The traditional n-tier approach to building a feature is to break it down into several layers. By building it as such there is high risk of over-engineering each layer individually to ensure that the next dependable layer has everything it needs. This way, there is high potential for introducing non-necessary complexity.
By slicing through the layers, and building features in “vertical slices” the complexity gets as big as the individual feature needs it to be, isolated from other parts of the system.
In this session I’ll explain and demo how to simplify a horizontal-layered system towards vertical-sliced one, by employing principles and practices such as SRP and CQS.

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Vertical Slices in .NET - Bojan Veljanovski, March 2016, MK.NET UG

  1. 1. Vertical Slices in .NET Bojan Veljanovski, CTO at HASELT 1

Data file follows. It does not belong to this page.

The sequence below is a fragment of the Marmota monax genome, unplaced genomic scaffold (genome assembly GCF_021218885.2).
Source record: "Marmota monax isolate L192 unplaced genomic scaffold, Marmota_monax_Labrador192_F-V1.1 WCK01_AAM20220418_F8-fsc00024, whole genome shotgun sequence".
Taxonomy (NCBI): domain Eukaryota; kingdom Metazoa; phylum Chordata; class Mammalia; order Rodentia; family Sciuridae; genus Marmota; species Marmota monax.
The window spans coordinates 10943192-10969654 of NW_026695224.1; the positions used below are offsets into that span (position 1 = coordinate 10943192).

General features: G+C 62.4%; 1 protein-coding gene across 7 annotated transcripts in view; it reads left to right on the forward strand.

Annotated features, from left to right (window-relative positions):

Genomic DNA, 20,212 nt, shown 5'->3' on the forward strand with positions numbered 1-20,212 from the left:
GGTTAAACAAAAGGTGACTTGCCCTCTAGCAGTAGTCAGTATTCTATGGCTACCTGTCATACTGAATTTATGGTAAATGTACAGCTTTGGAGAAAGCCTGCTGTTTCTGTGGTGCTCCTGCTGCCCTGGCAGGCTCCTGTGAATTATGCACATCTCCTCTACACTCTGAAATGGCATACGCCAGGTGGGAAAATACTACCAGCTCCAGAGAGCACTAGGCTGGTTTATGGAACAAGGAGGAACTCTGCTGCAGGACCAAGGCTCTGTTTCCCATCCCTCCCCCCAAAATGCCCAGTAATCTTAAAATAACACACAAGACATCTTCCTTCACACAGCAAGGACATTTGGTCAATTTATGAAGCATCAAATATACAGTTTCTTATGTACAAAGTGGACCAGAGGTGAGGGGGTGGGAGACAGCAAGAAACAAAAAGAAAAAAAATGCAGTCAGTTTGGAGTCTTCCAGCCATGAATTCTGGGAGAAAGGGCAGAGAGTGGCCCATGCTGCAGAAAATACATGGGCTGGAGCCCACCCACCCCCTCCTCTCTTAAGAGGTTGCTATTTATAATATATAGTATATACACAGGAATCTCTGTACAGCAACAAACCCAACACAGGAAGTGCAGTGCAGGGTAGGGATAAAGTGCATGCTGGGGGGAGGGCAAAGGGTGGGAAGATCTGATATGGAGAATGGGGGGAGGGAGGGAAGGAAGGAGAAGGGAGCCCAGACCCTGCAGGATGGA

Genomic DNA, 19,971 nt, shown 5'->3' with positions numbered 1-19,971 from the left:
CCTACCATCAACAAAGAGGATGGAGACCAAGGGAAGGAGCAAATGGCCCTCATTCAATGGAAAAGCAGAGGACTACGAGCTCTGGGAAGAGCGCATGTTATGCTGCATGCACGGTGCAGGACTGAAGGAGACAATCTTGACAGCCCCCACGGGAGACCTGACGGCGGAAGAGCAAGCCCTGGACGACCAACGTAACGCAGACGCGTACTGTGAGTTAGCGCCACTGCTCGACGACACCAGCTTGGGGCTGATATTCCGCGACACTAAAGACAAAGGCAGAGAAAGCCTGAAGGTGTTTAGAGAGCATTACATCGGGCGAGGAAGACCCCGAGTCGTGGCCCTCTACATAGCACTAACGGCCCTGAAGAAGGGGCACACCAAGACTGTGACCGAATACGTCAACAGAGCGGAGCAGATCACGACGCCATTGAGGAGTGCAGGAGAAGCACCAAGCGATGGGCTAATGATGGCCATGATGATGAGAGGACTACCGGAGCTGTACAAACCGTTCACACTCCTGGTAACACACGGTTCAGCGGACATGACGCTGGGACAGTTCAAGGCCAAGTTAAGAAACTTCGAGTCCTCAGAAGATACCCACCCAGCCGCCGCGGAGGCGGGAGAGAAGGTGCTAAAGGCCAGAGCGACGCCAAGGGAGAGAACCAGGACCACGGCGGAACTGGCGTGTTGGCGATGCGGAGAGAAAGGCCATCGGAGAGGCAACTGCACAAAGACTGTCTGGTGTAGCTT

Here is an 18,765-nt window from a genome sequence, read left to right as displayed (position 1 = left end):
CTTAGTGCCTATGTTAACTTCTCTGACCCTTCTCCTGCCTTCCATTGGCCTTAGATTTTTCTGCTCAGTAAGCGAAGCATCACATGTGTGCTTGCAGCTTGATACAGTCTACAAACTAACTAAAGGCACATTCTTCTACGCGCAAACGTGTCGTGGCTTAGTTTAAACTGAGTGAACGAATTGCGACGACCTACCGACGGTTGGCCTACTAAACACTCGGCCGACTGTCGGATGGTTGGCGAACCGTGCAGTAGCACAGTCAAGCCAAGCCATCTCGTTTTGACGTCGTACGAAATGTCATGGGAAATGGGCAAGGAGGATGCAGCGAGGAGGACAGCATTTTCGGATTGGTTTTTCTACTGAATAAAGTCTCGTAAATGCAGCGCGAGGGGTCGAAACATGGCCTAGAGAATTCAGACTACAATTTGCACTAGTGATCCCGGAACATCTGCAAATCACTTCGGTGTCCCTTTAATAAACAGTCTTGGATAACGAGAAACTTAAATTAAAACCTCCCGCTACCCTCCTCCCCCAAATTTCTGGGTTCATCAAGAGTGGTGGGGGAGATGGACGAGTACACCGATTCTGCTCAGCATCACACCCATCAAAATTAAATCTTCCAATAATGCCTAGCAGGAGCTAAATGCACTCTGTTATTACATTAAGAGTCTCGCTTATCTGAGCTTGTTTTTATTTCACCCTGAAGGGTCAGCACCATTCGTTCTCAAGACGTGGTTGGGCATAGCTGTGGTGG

2. 2. What is an user’s intent in software? 2
  3. 3. User Intent - Reads and Writes - WRITE is a request modeled as COMMAND triggered via HTTP POST - READ is a request modeled as QUERY triggered via HTTP GET - Commands modify data - Queries retrieve data 3
  4. 4. User Intent - CQRS CQRS is a simple pattern, writing and reading data is placed in 2 separate classes which have single responsibility. 4
  5. 5. DISCLAIMER Nope… there is no silver bullet. 5
  6. 6. What we are going to talk about - Overview - Horizontal vs. Vertical user stories - Horizontal vs. Vertical slices - Commands & Queries - Feature folders - DEMO code - Summary 6
  7. 7. “Two“ starting points to build a system - Horizontal first - Vertical first 7
  8. 8. Horizontal vs. Vertical user stories - Horizontal - Story 1: Create the new DB Table for Users - Story 2: Create the DAL to access the DB Users - Story 3: Create the Users business layer code that references the DAL - Story 4: Write the Users UI screen - Vertical - Story 1: User can register and provide username and password. - Story 2: User can manage multiple addresses. - Story 3: User can add additional contact fields (phone, email, etc). - Story 4: User can subscribe to a subscription plan. 8